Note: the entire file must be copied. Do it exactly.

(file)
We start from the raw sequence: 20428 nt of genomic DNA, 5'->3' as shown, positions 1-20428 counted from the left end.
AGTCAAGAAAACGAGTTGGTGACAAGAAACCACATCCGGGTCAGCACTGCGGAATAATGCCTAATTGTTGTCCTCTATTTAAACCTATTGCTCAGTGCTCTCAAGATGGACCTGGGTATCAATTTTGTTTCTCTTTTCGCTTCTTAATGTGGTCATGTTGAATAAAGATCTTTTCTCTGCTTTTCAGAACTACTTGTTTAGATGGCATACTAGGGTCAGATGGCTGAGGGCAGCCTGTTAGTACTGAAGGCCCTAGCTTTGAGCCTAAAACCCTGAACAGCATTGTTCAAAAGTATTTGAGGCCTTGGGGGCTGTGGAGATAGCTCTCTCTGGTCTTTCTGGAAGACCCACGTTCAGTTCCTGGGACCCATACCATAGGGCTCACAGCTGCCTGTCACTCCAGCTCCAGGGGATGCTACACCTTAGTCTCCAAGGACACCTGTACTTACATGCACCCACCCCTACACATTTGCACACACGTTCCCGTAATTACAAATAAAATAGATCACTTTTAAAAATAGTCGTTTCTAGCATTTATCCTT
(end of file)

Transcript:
We start from the raw sequence: 20428 nt of genomic DNA, 5'->3' as shown, positions 1-20428 counted from the left end.
AGTCAAGAAAACGAGTTGGTGACAAGAAACCACATCCGGGTCAGCACTGCGGAATAATGCCTAATTGTTGTCCTCTATTTAAACCTATTGCTCAGTGCTCTCAAGATGGACCTGGGTATCAATTTTGTTTCTCTTTTCGCTTCTTAATGTGGTCATGTTGAATAAAGATCTTTTCTCTGCTTTTCAGAACTACTTGTTTAGATGGCATACTAGGGTCAGATGGCTGAGGGCAGCCTGTTAGTACTGAAGGCCCTAGCTTTGAGCCTAAAACCCTGAACAGCATTGTTCAAAAGTATTTGAGGCCTTGGGGGCTGTGGAGATAGCTCTCTCTGGTCTTTCTGGAAGACCCACGTTCAGTTCCTGGGACCCATACCATAGGGCTCACAGCTGCCTGTCACTCCAGCTCCAGGGGATGCTACACCTTAGTCTCCAAGGACACCTGTACTTACATGCACCCACCCCTACACATTTGCACACACGTTCCCGTAATTACAAATAAAATAGATCACTTTTAAAAATAGTCGTTTCTAGCATTTATCCTT